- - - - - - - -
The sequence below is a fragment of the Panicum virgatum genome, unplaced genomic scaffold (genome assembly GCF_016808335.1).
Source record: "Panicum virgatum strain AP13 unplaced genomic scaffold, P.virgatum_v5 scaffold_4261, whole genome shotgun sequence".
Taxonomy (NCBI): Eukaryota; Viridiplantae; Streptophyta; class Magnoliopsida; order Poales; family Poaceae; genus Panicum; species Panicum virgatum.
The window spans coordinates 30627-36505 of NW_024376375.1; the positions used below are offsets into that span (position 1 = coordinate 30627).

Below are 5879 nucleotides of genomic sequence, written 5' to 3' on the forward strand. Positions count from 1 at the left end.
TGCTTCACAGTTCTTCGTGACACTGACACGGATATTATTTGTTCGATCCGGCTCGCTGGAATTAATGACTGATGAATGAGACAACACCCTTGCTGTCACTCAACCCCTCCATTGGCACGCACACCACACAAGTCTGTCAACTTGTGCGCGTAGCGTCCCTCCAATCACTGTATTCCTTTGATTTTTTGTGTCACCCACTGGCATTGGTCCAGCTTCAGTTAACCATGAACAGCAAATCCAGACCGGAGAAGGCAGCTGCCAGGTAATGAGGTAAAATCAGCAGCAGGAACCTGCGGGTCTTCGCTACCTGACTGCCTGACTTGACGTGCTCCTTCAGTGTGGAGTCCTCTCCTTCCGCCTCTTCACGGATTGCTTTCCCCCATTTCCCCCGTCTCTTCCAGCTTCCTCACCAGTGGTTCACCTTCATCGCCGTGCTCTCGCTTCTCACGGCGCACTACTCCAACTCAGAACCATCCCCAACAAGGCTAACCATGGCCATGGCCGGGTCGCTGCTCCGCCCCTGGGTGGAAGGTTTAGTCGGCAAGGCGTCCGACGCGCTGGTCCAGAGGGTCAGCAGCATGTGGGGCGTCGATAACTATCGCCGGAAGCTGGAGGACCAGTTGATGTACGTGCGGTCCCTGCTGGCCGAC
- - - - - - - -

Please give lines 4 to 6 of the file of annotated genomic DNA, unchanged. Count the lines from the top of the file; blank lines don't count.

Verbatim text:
The window spans coordinates 30627-36505 of NW_024376375.1; the positions used below are offsets into that span (position 1 = coordinate 30627).

Below are 5879 nucleotides of genomic sequence, written 5' to 3' on the forward strand. Positions count from 1 at the left end.
TGCTTCACAGTTCTTCGTGACACTGACACGGATATTATTTGTTCGATCCGGCTCGCTGGAATTAATGACTGATGAATGAGACAACACCCTTGCTGTCACTCAACCCCTCCATTGGCACGCACACCACACAAGTCTGTCAACTTGTGCGCGTAGCGTCCCTCCAATCACTGTATTCCTTTGATTTTTTGTGTCACCCACTGGCATTGGTCCAGCTTCAGTTAACCATGAACAGCAAATCCAGACCGGAGAAGGCAGCTGCCAGGTAATGAGGTAAAATCAGCAGCAGGAACCTGCGGGTCTTCGCTACCTGACTGCCTGACTTGACGTGCTCCTTCAGTGTGGAGTCCTCTCCTTCCGCCTCTTCACGGATTGCTTTCCCCCATTTCCCCCGTCTCTTCCAGCTTCCTCACCAGTGGTTCACCTTCATCGCCGTGCTCTCGCTTCTCACGGCGCACTACTCCAACTCAGAACCATCCCCAACAAGGCTAACCATGGCCATGGCCGGGTCGCTGCTCCGCCCCTGGGTGGAAGGTTTAGTCGGCAAGGCGTCCGACGCGCTGGTCCAGAGGGTCAGCAGCATGTGGGGCGTCGATAACTATCGCCGGAAGCTGGAGGACCAGTTGATGTACGTGCGGTCCCTGCTGGCCGAC